The Battle of Leyte Gulf was the largest naval engagement of World War II, made up of two small and three large separate engagements over four days in October 1944. It resulted in a devastating defeat of the Japanese Navy including the loss of four of their carriers. The battle included the first use of suicidal "kamikazes" by the increasingly desperate Japanese.
Smoke rising from an explosion in the hangar deck of USS Princeton (CVL-23) shortly after she was hit by a Japanese bomb while operating off the Philippines. Photographed from USS South Dakota (BB-57), 24 October 1944, 1000 hours.
Today in WW II: 10 Mar 1945 Japanese incendiary balloon by chance becomes entangled in the electrical lines feeding the Hanford, WA plutonium reactor, forcing a shut down, the only American facility shut down by enemy action during WW II.
Prelude to the Battle of Leyte Gulf, 23-26 October 1944
On 20 October 1944, the U.S. Sixth Army, supported by naval and air bombardment from the U.S. Seventh Fleet under Vice Admiral Thomas Kinkaid, landed on the favorable eastern shore of Leyte, one of the large Philippine Islands, north of Mindanao. The Seventh Fleet invasion force assembled in Leyte Gulf was immense, the largest of the war in the Pacific Theater. To stop these landings, to forestall the loss of the Philippines, and to reduce the growing threat to the Japanese home islands, the Imperial Japanese Navy decided to commit nearly its entire surface fleet to a campaign in Leyte Gulf against the U.S. Navy, a decision that turned out to be a disastrous miscalculation.
Luring the Third Fleet Away From Leyte Gulf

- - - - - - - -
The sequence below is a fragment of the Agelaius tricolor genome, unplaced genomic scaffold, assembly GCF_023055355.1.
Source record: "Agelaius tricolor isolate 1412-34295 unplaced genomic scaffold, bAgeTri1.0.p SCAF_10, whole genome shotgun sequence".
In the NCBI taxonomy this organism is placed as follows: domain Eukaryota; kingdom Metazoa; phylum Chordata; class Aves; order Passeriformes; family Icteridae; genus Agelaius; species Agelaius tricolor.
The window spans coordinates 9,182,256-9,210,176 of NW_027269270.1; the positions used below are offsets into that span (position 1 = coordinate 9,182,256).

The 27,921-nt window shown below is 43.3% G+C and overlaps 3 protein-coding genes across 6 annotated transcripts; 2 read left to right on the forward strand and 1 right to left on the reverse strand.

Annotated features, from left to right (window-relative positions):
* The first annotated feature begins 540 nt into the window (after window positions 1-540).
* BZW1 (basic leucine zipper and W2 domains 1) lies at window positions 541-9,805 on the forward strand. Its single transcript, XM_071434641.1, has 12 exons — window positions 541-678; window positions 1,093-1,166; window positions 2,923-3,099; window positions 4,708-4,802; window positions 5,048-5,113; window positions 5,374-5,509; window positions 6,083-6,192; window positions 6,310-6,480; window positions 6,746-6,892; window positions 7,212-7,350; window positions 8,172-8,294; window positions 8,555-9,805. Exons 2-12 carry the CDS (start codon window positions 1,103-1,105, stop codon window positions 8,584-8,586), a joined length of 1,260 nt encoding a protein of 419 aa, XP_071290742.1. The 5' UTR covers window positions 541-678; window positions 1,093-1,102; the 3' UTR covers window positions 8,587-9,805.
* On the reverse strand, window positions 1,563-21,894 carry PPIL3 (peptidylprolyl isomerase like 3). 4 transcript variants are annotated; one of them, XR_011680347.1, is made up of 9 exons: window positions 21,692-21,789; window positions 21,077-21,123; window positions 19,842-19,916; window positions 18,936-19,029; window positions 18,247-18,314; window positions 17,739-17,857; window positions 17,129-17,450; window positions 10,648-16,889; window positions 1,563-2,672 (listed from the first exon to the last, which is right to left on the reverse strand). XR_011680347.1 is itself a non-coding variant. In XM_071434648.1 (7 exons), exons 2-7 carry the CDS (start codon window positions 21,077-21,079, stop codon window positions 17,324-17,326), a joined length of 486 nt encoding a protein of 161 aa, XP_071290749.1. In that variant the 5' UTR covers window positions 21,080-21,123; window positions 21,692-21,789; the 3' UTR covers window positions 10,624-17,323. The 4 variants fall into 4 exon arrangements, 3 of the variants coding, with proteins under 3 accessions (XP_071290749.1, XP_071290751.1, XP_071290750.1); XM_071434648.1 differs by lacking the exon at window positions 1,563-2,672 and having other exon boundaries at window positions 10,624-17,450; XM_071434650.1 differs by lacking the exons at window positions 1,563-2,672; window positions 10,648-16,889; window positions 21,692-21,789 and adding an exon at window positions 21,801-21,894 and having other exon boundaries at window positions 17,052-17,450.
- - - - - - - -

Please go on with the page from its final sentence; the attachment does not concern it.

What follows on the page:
Map of the area of the Battle of Leyte Gulf, October 1944.
As the U.S. Seventh Fleet covered the sea east of Leyte, supporting MacArthur's landings, Admiral Halsey's Third Fleet was poised off the coast of Samar Island (northeast of Leyte), ready to deal with the Japanese Navy if they appeared. To confront and destroy these American forces, the Japanese sent out three task groups, most of what the Japanese had left.
The first Japanese task group, called Northern Force, under Admiral Ozawa, was comprised of four aircraft carriers stripped of planes, to act as a decoy, luring Third Fleet north away from Leyte. The carriers had no aircraft because the enormous Japanese losses at the Battle of the Philippine Sea and elsewhere could not be replenished, but even without aircraft it was hoped they would be an irresistible lure to the Americans.
The Japanese feared Adm. Bull Halsey and the Third Fleet, with nearly a dozen aircraft carriers, and six of the fastest battleships in the world, including the huge Iowa and New Jersey. For the Japanese, success of the decoy would permit the other two groups, consisting primarily of heavy surface vessels, to slip through the Philippine Islands from the west and enter the Leyte Gulf area. There they could successfully attack the American transports and escorts of the Seventh Fleet, mostly slow, and unarmored vessels good for invasion support, but very vulnerable to the Japanese Navy.
The Japanese Attack Plan for Leyte Gulf